Falling Agricultural Incomes
and Rising Indebtedness

Crop prices and Minimum Support Prices remain unremunerative and do not even cover the costs of production. Input costs are rising as they have been mostly deregulated and there is no price-control. Trade liberalisation has led to Indian farmers being exposed to the volatile world market prices. Although this is not a creation of the present regime, it has not taken any concrete steps towards instituting an effective Price Stabilisation Fund as it had promised. Rubber, cotton, jute, silk, tea and many other commercial crops are seeing a massive price crash resulting out of faulty Government policies. Farmers in Haryana and Punjab cultivating basmati rice are getting as low as Rs. 1500/Qtl when compared to Rs. 6000/Qtl last year. In the case of sugarcane while cane price arrears to farmers have touched about Rs 21,000 crores, the Government has doled out benefit of interest free loans worth Rs. 10,400 crores to the sugar lobby without any concrete action by them to clear the arrears due to the cane farmers. In addition it has also extended export subsidy of Rs. 3300/tonne of raw sugar to the sugar lobby while refusing to ensure remunerative prices for the Farmers. This has not benefited in terms of remunerative pricing for farmers. The longstanding demand of cane farmers for getting a remunerative price of Rs. 3,500 per tonne however is not accepted. Notably the MSP announced for 2014-15 is only Rs. 2,200 per tonne. While farmers bear the brunt of falling global prices, the corporate mills earn huge profits when global prices rise without transferring any benefit to farmers. Companies also benefit hugely from by-products like ethanol, press-mud etc while the Farmers are not compensated for these products.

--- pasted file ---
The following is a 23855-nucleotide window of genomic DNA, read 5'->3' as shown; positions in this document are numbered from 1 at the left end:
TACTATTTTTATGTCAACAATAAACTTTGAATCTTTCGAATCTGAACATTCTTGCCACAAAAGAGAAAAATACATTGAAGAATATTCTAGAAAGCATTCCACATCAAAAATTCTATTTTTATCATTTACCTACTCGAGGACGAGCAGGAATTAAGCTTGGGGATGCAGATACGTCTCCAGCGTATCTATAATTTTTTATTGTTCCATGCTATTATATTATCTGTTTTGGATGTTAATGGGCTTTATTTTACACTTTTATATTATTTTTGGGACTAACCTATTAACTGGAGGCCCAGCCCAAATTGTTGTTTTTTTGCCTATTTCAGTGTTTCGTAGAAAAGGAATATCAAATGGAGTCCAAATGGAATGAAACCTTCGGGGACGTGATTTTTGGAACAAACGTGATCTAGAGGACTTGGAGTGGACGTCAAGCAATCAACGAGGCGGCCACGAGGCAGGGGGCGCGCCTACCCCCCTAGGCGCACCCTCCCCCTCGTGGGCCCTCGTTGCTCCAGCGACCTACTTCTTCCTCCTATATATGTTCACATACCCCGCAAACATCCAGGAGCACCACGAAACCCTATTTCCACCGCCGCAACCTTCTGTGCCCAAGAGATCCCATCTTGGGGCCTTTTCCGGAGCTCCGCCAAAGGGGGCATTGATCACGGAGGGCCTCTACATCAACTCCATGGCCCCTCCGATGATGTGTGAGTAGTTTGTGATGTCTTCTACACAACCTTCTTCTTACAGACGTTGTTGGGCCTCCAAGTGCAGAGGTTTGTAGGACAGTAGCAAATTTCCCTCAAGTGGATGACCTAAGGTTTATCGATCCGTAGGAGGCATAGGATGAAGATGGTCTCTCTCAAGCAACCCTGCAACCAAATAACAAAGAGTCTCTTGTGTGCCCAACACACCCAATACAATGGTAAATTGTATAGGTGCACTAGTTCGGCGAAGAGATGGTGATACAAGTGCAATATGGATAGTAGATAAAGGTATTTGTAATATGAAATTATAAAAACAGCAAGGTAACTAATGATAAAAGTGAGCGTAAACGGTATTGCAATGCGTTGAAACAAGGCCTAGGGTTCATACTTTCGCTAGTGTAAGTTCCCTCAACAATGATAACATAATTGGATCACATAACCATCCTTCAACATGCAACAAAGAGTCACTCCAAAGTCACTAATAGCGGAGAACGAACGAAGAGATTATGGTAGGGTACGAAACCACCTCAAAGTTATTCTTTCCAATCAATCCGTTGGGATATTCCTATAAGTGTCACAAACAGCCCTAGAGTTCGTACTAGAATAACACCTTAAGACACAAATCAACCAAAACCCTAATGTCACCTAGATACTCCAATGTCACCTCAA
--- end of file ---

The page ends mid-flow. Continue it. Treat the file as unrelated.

The BJP-led NDA Government and Prime Minister Narendra Modi have yet again betrayed the farmers in distress by going back on their promise of fixing remunerative Minimum Support Prices (MSP) at least 50 percent above the cost of production. The MSP announced for kharif crops 2015-16 does not meet even the cost of production and in most cases the increase is ranging merely from Rs. 15 to Rs. 50 per quintal. This does not reflect the actual costs of production and increasing input costs. The MSP of paddy has been increased merely by Rs. 50/Qtl to Rs. 1410/ Qtl. It falls far below the costs of production in most states.